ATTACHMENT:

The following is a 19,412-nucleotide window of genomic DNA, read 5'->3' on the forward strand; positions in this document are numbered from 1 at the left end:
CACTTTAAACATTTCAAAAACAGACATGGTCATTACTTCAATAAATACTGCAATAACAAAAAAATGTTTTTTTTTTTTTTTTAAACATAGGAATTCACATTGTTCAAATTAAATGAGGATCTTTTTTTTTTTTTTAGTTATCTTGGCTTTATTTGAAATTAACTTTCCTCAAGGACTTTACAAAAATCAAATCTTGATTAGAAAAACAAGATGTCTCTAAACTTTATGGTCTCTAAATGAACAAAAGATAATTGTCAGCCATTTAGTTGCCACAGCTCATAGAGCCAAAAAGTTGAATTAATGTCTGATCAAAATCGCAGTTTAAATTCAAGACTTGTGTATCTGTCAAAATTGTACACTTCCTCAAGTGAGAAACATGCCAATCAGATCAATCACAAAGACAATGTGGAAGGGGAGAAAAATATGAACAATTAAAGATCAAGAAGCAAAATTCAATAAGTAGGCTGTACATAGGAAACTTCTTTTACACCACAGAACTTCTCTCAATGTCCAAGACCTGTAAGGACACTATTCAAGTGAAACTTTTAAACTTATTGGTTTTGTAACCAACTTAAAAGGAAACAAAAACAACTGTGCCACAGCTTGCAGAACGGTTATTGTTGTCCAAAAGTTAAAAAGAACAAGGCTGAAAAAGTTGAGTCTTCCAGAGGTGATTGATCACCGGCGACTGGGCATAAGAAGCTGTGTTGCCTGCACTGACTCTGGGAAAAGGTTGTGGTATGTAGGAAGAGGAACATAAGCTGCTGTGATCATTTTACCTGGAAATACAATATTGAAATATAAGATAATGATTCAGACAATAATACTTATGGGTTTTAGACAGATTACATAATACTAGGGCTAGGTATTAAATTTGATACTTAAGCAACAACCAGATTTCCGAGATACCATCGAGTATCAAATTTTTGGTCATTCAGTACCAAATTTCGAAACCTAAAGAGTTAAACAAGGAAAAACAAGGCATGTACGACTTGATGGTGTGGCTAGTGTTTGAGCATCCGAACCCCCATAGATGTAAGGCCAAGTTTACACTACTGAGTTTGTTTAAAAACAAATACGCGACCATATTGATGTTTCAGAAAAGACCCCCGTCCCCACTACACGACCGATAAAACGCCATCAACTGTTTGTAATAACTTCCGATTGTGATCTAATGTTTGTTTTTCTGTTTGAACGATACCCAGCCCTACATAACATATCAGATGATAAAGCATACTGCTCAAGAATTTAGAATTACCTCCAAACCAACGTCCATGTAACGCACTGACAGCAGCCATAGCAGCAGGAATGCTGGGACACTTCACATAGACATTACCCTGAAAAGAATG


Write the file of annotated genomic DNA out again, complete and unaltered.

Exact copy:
The following is a 19,412-nucleotide window of genomic DNA, read 5'->3' on the forward strand; positions in this document are numbered from 1 at the left end:
CACTTTAAACATTTCAAAAACAGACATGGTCATTACTTCAATAAATACTGCAATAACAAAAAAATGTTTTTTTTTTTTTTTTAAACATAGGAATTCACATTGTTCAAATTAAATGAGGATCTTTTTTTTTTTTTTAGTTATCTTGGCTTTATTTGAAATTAACTTTCCTCAAGGACTTTACAAAAATCAAATCTTGATTAGAAAAACAAGATGTCTCTAAACTTTATGGTCTCTAAATGAACAAAAGATAATTGTCAGCCATTTAGTTGCCACAGCTCATAGAGCCAAAAAGTTGAATTAATGTCTGATCAAAATCGCAGTTTAAATTCAAGACTTGTGTATCTGTCAAAATTGTACACTTCCTCAAGTGAGAAACATGCCAATCAGATCAATCACAAAGACAATGTGGAAGGGGAGAAAAATATGAACAATTAAAGATCAAGAAGCAAAATTCAATAAGTAGGCTGTACATAGGAAACTTCTTTTACACCACAGAACTTCTCTCAATGTCCAAGACCTGTAAGGACACTATTCAAGTGAAACTTTTAAACTTATTGGTTTTGTAACCAACTTAAAAGGAAACAAAAACAACTGTGCCACAGCTTGCAGAACGGTTATTGTTGTCCAAAAGTTAAAAAGAACAAGGCTGAAAAAGTTGAGTCTTCCAGAGGTGATTGATCACCGGCGACTGGGCATAAGAAGCTGTGTTGCCTGCACTGACTCTGGGAAAAGGTTGTGGTATGTAGGAAGAGGAACATAAGCTGCTGTGATCATTTTACCTGGAAATACAATATTGAAATATAAGATAATGATTCAGACAATAATACTTATGGGTTTTAGACAGATTACATAATACTAGGGCTAGGTATTAAATTTGATACTTAAGCAACAACCAGATTTCCGAGATACCATCGAGTATCAAATTTTTGGTCATTCAGTACCAAATTTCGAAACCTAAAGAGTTAAACAAGGAAAAACAAGGCATGTACGACTTGATGGTGTGGCTAGTGTTTGAGCATCCGAACCCCCATAGATGTAAGGCCAAGTTTACACTACTGAGTTTGTTTAAAAACAAATACGCGACCATATTGATGTTTCAGAAAAGACCCCCGTCCCCACTACACGACCGATAAAACGCCATCAACTGTTTGTAATAACTTCCGATTGTGATCTAATGTTTGTTTTTCTGTTTGAACGATACCCAGCCCTACATAACATATCAGATGATAAAGCATACTGCTCAAGAATTTAGAATTACCTCCAAACCAACGTCCATGTAACGCACTGACAGCAGCCATAGCAGCAGGAATGCTGGGACACTTCACATAGACATTACCCTGAAAAGAATG